[nycbug-talk] BSD in the enterprise....

G.Rosamond george
Sat May 29 02:39:42 EDT 2004

On May 29, 2004, at 2:03 AM, Nigel Clarke wrote:

> What will it take to have *BSD in use in corporate environments? Linux
> was not successful until companies like Solaris and IBM started to
> endorse it. When I say successful, I'm speaking of making it into
> corporate environments.
> One of the other advantages that Linux offers is that it is economical.
> That and stable vendor support make it an easy decision for management.
> How does BSD compare? How will BSD make it into corporate environments?

First things first.

I think this thought about the corporate environment is incorrect in 
some ways.

The presence of BSD in the hosting and ISPs is enormous.  That may be 
the most challenging 'corporate environment' on a technical level.  I 
also think that the BSD presence in the world outside the US east coast 
is much more significant and recognized.

That seems like the 64k question, but I think the base reason for the 
'tardiness' is the ATT court case, which dragged the BSDs down from 
getting a quick start in the years before the dot com period.

What does Linux have?

First I don't think that the popularity of Linux is at the expense of 
the BSD's in general.  When companies migrate to free, open source 
software, it's in the favor of the BSD community.   Sure, some migrated 
*from* BSD to a Linux distro when BSDI, BSD/OS when south, but the 
anecdotes you hear seem to show there's some fluctuation between the 
BSDs and Linux.  I think that people have accepted FOSS in the 
corporate environments helps us all.  Just as when SCO attacked Linux, 
it was also an attack on the BSD community, even before we got a 

Linux has a real political appeal due to the GPL for a layer of people 
also, and that means an increase in advocacy.

That point is ever so clear on Slashdot, where lots of barely technical 
users troll the BSD stories as a hobby.  It seems to set a tone that 
few people openly take seriously, but many seem implicitly impacted by.

As everyone knows, the BSD community has never taken advocacy seriously 
as a whole.  This may or may not change, but the role of NYCBUG is 
certainly important in this equation.  What city is more important than 
NYC?  Maybe Rome and Athens in the classical period, London in the age 
of the British Empire, but that's the past.

The vendor question is also important, as you raised it.  Because of 
BSD licensing, there's no need for a vendor to advertise the code being 
at the core of their closed source and or embedded system.  Snap 
Appliances, for instance, broadcasts that one of its product lines runs 
on Linux.  But try to find on their www site that their other product 
line uses BSD.  I tried it once, but it was fruitless.

What are the strengths of BSD?  A long history.  Innovation in whole 
numbers of area, from TCP/IP to DNS and firewalling.  A level of 
obsessive seriousness among its developers.  The incorporation into OS 
X.  It's recognition as a serious project, something everyone notices.  
Tell someone you hack Linux, and the average tech thinks, cool.  Tell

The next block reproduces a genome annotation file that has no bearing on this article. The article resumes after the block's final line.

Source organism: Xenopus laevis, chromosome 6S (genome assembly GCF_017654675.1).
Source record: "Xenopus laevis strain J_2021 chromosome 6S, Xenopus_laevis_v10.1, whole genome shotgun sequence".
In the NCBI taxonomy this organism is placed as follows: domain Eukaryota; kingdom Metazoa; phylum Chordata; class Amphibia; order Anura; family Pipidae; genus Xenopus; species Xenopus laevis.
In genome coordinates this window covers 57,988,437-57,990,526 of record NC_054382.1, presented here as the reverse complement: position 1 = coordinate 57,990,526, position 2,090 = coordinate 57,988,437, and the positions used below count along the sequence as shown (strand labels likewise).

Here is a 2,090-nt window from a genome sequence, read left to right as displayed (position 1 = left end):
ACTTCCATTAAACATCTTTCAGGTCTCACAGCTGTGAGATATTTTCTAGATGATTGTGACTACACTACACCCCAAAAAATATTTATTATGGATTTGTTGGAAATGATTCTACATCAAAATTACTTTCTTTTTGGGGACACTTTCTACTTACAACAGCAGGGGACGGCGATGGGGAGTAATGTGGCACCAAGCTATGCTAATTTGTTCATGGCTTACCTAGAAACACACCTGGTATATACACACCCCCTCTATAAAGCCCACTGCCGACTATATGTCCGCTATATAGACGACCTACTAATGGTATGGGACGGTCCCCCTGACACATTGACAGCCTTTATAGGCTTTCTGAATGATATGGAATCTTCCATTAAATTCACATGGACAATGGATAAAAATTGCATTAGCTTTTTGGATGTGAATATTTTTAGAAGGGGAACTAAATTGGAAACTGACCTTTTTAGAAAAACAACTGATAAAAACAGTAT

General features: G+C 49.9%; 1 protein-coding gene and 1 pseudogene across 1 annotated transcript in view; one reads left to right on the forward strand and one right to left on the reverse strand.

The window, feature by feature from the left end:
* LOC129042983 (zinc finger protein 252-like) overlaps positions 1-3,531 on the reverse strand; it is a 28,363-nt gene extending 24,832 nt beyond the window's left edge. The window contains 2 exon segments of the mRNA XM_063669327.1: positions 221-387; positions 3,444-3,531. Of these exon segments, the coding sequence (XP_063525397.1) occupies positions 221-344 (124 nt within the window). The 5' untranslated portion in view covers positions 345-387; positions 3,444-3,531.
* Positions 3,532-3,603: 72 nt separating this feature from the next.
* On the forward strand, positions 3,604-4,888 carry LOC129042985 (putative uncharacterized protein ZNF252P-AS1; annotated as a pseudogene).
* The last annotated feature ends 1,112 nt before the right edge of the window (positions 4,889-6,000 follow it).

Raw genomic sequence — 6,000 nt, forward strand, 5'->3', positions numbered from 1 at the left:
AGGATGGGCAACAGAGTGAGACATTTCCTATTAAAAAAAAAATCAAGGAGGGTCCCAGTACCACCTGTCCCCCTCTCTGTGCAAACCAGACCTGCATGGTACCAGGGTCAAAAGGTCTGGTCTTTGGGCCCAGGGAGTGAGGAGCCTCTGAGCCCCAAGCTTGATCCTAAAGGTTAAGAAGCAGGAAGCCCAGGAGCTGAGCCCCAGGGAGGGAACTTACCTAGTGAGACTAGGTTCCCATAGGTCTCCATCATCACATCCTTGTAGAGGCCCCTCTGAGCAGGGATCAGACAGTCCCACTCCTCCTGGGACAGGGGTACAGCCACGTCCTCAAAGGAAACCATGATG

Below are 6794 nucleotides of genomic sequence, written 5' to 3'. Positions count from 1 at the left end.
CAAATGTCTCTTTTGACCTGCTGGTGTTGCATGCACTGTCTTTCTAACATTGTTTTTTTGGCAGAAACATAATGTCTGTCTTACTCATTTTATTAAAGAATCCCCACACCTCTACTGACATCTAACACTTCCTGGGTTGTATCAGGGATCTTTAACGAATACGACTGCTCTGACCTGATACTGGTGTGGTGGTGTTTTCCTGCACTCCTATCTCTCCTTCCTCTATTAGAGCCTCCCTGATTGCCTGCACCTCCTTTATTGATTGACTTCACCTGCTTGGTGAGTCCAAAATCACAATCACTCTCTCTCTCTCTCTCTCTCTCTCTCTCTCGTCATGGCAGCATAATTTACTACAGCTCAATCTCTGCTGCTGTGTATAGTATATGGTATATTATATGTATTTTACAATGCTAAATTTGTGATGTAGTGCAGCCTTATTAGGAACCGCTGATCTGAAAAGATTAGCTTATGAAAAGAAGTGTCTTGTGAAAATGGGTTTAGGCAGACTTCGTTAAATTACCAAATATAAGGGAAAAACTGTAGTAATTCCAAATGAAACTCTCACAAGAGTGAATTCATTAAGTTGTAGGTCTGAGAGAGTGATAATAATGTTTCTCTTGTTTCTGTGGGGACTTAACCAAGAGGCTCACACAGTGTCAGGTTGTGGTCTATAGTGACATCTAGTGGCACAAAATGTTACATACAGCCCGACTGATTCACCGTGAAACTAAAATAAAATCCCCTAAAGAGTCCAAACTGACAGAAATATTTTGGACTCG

them you hack BSD, and you get immediate respect.

In comparison to Linux, the advantages are clear to me.  Stability, 
security and performance before bleeding edge, which certainly matters 
in a corporate environment.  The licensing is better for businesses 
(although I think it's better for developers even more).  Finally, when 
you use BSD, you use a total system, and probably some apps that are 
GPL.  When you use a Linux, you're using Linus' kernel, some 
distribution's userland and system, third party packages, and someone 
or another's drivers.  All along the way, you're banking on things to 
work like a nice mixed salad.  You just have a greater chance of 
someone throwing in a radish too many, and you'll have a hard time 
finding out who it was.

This became an issue with the SCO case, or whatever you call that 
stock-pumping fiasco.  Is there code that SCO claims to own in Linux?  
If so, where, and who put it there?  These are questions that are 
difficult to answer, since there's no real accountability in code 
contributions in the Linux model of development.

Open corporate backing is good, without a doubt.  Particularly if it's 
a big name (and I don't mean Wind River).  Apple isn't going to run BSD 
commercials like IBM has for Linux, but that's fine.

But corporate support is about technical support and development, as 
you stated.  *That* to me (and I know many others), is a major handicap 
for the growth of the BSDs.  As I've mentioned before, we are 
attempting to setup some basic support through BSDMall.  It will start 
out as M-F, 9-5 email and phone support, and hopefully develop from 
there.  BSDMall has the name recognition and credibility, and we think 
it can work.  And it will greatly enhance the prospects of the BSDs in 
the corporate environment if things develop.

I don't believe that the BSDs are some "red-haired step child" (no 
insult meant to all the red-haired step children on the list).  Things 
are moving along quite well on a development level, and I know that 
there's been a serious upswing in interest in the BSDs over the past 
year.  Ask Chris Coleman on the state of BSDMall comparing today to a 
year ago.

Woah, it's late. . .


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